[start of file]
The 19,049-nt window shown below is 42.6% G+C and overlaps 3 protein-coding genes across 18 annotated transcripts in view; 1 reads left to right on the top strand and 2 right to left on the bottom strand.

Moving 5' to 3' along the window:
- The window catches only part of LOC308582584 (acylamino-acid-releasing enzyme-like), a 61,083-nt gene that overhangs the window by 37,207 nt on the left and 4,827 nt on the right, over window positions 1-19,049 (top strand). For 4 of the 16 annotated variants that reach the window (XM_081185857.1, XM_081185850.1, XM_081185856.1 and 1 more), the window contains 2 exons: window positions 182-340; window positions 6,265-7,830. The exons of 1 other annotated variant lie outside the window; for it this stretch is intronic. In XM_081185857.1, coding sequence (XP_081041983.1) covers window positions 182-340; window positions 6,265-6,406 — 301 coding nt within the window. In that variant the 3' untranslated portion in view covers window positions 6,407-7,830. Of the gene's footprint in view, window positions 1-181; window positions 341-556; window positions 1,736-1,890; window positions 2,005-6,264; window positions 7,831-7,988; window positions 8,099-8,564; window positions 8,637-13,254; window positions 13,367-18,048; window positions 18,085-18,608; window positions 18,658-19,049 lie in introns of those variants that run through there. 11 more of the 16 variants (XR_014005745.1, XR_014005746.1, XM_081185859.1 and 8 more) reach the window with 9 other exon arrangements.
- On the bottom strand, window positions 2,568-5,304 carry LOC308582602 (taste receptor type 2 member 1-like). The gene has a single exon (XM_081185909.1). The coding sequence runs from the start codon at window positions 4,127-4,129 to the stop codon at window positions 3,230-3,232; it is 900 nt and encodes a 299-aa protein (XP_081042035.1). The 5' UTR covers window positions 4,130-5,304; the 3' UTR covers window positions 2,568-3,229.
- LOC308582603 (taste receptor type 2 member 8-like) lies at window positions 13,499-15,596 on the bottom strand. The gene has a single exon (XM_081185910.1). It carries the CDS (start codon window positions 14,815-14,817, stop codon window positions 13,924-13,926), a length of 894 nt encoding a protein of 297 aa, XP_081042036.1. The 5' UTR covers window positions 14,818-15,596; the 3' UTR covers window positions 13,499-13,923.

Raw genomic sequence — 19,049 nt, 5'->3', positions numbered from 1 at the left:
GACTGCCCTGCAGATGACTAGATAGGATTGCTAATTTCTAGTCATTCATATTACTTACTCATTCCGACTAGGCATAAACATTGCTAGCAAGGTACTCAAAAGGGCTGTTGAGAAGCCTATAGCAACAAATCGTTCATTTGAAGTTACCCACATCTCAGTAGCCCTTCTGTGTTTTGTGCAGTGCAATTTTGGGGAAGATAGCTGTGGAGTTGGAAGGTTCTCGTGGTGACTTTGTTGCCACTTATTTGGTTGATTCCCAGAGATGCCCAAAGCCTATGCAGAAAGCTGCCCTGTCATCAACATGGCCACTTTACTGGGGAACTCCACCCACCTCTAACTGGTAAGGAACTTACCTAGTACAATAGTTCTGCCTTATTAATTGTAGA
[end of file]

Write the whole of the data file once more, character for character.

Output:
The 19,049-nt window shown below is 42.6% G+C and overlaps 3 protein-coding genes across 18 annotated transcripts in view; 1 reads left to right on the top strand and 2 right to left on the bottom strand.

Moving 5' to 3' along the window:
- The window catches only part of LOC308582584 (acylamino-acid-releasing enzyme-like), a 61,083-nt gene that overhangs the window by 37,207 nt on the left and 4,827 nt on the right, over window positions 1-19,049 (top strand). For 4 of the 16 annotated variants that reach the window (XM_081185857.1, XM_081185850.1, XM_081185856.1 and 1 more), the window contains 2 exons: window positions 182-340; window positions 6,265-7,830. The exons of 1 other annotated variant lie outside the window; for it this stretch is intronic. In XM_081185857.1, coding sequence (XP_081041983.1) covers window positions 182-340; window positions 6,265-6,406 — 301 coding nt within the window. In that variant the 3' untranslated portion in view covers window positions 6,407-7,830. Of the gene's footprint in view, window positions 1-181; window positions 341-556; window positions 1,736-1,890; window positions 2,005-6,264; window positions 7,831-7,988; window positions 8,099-8,564; window positions 8,637-13,254; window positions 13,367-18,048; window positions 18,085-18,608; window positions 18,658-19,049 lie in introns of those variants that run through there. 11 more of the 16 variants (XR_014005745.1, XR_014005746.1, XM_081185859.1 and 8 more) reach the window with 9 other exon arrangements.
- On the bottom strand, window positions 2,568-5,304 carry LOC308582602 (taste receptor type 2 member 1-like). The gene has a single exon (XM_081185909.1). The coding sequence runs from the start codon at window positions 4,127-4,129 to the stop codon at window positions 3,230-3,232; it is 900 nt and encodes a 299-aa protein (XP_081042035.1). The 5' UTR covers window positions 4,130-5,304; the 3' UTR covers window positions 2,568-3,229.
- LOC308582603 (taste receptor type 2 member 8-like) lies at window positions 13,499-15,596 on the bottom strand. The gene has a single exon (XM_081185910.1). It carries the CDS (start codon window positions 14,815-14,817, stop codon window positions 13,924-13,926), a length of 894 nt encoding a protein of 297 aa, XP_081042036.1. The 5' UTR covers window positions 14,818-15,596; the 3' UTR covers window positions 13,499-13,923.

Raw genomic sequence — 19,049 nt, 5'->3', positions numbered from 1 at the left:
GACTGCCCTGCAGATGACTAGATAGGATTGCTAATTTCTAGTCATTCATATTACTTACTCATTCCGACTAGGCATAAACATTGCTAGCAAGGTACTCAAAAGGGCTGTTGAGAAGCCTATAGCAACAAATCGTTCATTTGAAGTTACCCACATCTCAGTAGCCCTTCTGTGTTTTGTGCAGTGCAATTTTGGGGAAGATAGCTGTGGAGTTGGAAGGTTCTCGTGGTGACTTTGTTGCCACTTATTTGGTTGATTCCCAGAGATGCCCAAAGCCTATGCAGAAAGCTGCCCTGTCATCAACATGGCCACTTTACTGGGGAACTCCACCCACCTCTAACTGGTAAGGAACTTACCTAGTACAATAGTTCTGCCTTATTAATTGTAGA